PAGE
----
Spouted Bed

Eruption! The moment of spout breakthrough

Often used for drying and mixing, spouted beds are fluidized by high- speed gas jets to drive particle mixing. At right, MFIX-Exa is used to simulate a spouted bed experiment recently studied at NETL. The bed consists of 2.2M HDPE particles which are fluidized by single-celled jet. The jet velocity is ramped linearly from zero, exceeding 100m/s at breakthrough. The simulation was carried out on NETL's Joule2 HPC using 1600 CPUs. The animation was The animation was rendered with Blender.

Animation courtesy of Justin Weber & William D. Fullmer, NETL, Morgantown WV.

Shameless Self-Promotion

Soft-sphere molecular dynamics simulation with heavily designed initial conditions

A fun MFIX-Exa simulation that shows the evolution of 100k elastic particles in a fully periodic domain. Most of the domain is initially static, except for a collection of particles which are given a thermal (Maxwellian) speed in specific regions. Shock waves of momentum and concentration emanate from the thermal regions as the granular gas evolves to a homogeneous state. Animation shows particles colored by velocity magnitude rendered by Ovito and played back in reverse.

Animation courtesy William D. Fullmer, NETL, Morgantown WV.

Dilute Riser Flow

Falling clusters in the near-wall region

Circulating fluidized beds (CFBs) span a wide range of operating conditions throughout their subsystems. The riser section is typically characterized by dilute transport. Here, a 1.8 m section (~9M particles) of a pilot-scale CFB riser at PSRI is modeled, just 1/10th of the physical system's length. As high speed (15 m/s) gas flow drives the 650 micron HDPE particles vertically, denser than average (1%) regions can form at (or migrate to) the wall and fall against the mean flow. This phenomena can be observed on the right in the video while a streamer climbs slowly on the left. We note that the domain is too short, as the streamer has interacted with its periodic image. Future work will simulate the full 18 m length of the riser. Simulation by MFIX-Exa develop (git hash ef171c9d) using 24 GPUs on NETL's Joule2 HPC. The animation rendered with Blender.

Animation courtesy of Justin Weber & William D. Fullmer, NETL, Morgantown WV.

Boyce Single Bubble

Qualitative Benchmarking: Single bubble injection

Recent experiments by C.M. Boyce and coworkers considers the rapid, high-speed injection of a single bubble into an incipiently fluidized bed. Here, the 50 m/s jet is turned on for 150 ms causing a single large bubble to form, rise through the 3 mm particle bed and erupt a the surface. Ovito animation shows particles in the center 10 mm thick slice of the 190 mm diameter bed, colored by their vertical velocity ranging from -0.3 m/s (black) to 1.0 m/s (white). Simulation models 260K particles with MFIX-Exa 19.08 using 32 CPU cores.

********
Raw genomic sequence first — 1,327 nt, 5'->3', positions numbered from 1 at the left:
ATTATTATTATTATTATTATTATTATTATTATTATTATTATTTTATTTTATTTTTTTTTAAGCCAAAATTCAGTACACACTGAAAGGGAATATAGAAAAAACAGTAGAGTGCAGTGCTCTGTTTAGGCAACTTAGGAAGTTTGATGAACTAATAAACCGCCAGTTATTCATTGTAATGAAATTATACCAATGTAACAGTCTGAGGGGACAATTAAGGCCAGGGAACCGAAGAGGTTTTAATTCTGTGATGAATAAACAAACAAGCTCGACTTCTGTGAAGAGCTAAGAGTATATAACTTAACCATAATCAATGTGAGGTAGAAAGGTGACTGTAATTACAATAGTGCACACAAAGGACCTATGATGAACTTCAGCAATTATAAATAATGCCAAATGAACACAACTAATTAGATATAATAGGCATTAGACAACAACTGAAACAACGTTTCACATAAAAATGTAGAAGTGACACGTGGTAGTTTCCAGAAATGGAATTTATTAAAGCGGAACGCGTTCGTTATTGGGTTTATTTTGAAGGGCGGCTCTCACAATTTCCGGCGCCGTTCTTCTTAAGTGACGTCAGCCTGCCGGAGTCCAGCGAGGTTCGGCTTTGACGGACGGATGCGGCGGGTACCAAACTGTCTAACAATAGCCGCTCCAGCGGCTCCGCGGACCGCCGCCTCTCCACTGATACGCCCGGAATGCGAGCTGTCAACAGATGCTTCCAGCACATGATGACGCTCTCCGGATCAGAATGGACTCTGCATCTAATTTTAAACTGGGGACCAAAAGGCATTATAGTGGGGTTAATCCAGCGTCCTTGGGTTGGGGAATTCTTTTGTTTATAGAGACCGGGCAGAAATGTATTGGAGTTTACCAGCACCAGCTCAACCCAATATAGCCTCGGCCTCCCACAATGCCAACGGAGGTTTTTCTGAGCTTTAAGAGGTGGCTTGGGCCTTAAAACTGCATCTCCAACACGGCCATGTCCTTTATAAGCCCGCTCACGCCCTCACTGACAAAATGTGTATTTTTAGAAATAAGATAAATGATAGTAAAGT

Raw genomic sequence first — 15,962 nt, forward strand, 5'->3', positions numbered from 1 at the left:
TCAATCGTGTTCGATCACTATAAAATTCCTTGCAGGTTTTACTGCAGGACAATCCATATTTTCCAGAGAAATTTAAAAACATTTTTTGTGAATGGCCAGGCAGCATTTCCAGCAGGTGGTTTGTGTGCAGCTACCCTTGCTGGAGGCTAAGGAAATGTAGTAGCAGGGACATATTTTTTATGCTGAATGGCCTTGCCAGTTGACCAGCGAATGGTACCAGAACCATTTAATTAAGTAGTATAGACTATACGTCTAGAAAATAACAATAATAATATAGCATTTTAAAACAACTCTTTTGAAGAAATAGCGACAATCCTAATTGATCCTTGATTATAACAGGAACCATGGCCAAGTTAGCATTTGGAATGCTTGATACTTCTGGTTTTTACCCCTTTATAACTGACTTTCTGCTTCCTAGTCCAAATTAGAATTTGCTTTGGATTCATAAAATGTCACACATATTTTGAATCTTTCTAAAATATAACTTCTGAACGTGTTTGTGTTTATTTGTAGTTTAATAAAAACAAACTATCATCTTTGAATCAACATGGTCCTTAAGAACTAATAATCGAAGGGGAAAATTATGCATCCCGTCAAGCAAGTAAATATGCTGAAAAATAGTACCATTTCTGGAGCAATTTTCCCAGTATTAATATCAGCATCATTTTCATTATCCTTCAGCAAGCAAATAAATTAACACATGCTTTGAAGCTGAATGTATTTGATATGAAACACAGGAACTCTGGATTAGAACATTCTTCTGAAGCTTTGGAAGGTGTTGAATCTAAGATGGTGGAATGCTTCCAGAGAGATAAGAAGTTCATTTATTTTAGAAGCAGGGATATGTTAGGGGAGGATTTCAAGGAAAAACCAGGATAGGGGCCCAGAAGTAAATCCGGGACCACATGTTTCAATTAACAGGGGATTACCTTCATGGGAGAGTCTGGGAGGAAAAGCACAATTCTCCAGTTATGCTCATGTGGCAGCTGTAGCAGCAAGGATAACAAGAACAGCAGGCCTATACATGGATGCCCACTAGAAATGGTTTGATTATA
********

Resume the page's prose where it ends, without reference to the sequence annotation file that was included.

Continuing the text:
Animation courtesy William D. Fullmer, NETL, Morgantown WV.

Granular Rayleigh-Taylor

Qualitative Benchmarking: Gravitational granular flow instability

The "granular" variant of the classical RT instability superimposes an assembly of 1.12M random loose packed particles over air. The instability finger/bubble pattern which reaches a (statistical) equilibrium between coarsening via finger merging and refinement via bubble splitting. Black and white ovito animation shows particle location. Simulation performed with MFIX-Exa 19.08 238 16 CPU cores.

Animation courtesy of William D. Fullmer, NETL, Morgantown WV.

Mehrdad's Bed

Qualitative Benchmarking: Ordered bubbling via periodic fluidization

Typical random bubbling patterns under uniform fluidization can be driven to ordered states under periodic fluidization. At certain system sizes and conditions, a regular left-right alternating single bubble pattern can be achieved. The animation, rendered in Blender, shows time 10s to 15s played back at 1/4x speed. Simulation considers 166k particles run with MFIX-Exa 19.08 using 32 CPU cores.

Animation courtesy of Justin Weber & William D. Fullmer, NETL, Morgantown WV.

Clustering in the HCS

Qualitative Benchmarking: Dissipation induced clustering instability

A homogeneous cooling system (HCS) of size 256 x 256 x 8 particle diameters containing 50k particles (concentration ~5%) with an initial thermal Reynolds number of 20, restitution coefficient of 0.8 and particle-fluid density ratio of 1000. The system is significantly above the critical length scale for the onset of clustering causing the originally homogeneous state to develop spatial inhomogeneities. Animation shows particle velocity magnitude ranging from 0.0116 m/s (white) to 0 (black). Simulation run with MFIX-Exa 19.08 using 16 CPU cores.

Animation courtesy of William D. Fullmer, NETL, Morgantown WV.